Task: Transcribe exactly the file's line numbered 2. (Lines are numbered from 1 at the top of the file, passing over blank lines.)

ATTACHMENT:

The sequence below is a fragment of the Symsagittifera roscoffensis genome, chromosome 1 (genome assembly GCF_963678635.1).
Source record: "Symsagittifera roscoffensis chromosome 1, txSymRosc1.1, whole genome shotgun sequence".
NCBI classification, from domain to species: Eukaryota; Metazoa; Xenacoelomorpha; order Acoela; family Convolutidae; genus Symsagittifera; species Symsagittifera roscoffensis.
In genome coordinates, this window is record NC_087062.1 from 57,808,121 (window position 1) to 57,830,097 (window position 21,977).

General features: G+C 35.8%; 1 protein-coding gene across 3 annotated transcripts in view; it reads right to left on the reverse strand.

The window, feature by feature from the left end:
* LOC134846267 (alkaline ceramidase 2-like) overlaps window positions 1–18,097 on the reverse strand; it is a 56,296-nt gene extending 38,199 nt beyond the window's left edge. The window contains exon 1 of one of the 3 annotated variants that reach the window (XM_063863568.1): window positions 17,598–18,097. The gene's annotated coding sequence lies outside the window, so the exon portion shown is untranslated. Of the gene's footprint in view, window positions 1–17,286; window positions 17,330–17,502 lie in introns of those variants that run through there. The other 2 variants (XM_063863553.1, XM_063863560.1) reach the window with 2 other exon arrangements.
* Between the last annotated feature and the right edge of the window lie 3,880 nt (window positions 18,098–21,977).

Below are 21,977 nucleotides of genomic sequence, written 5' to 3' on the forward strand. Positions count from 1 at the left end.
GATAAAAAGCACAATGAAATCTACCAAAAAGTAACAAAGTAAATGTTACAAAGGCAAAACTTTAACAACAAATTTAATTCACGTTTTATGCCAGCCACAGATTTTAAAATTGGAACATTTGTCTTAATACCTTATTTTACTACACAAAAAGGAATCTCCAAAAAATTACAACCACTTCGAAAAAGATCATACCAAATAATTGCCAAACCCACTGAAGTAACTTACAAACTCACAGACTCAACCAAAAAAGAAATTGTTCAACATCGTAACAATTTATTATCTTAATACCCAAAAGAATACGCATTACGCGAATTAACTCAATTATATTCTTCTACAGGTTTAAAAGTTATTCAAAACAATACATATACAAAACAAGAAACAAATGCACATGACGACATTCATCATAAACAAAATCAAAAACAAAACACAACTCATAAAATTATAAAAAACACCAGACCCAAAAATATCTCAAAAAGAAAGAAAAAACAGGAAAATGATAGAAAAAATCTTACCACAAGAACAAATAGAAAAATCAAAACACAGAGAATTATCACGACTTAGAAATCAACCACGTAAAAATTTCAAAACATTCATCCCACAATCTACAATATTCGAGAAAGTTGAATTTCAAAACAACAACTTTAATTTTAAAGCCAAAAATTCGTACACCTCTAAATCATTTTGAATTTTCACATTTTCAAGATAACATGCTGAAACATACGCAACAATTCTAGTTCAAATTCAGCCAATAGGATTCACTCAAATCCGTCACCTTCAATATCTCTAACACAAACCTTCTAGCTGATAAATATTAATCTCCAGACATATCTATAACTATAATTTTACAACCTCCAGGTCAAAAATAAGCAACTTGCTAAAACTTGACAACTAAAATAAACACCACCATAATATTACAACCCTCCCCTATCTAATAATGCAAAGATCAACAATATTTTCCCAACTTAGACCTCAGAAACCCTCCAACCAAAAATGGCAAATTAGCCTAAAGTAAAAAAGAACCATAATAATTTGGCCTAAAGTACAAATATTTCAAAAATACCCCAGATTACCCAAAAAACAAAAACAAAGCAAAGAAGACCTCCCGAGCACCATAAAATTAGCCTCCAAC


Source record: "Symsagittifera roscoffensis chromosome 1, txSymRosc1.1, whole genome shotgun sequence".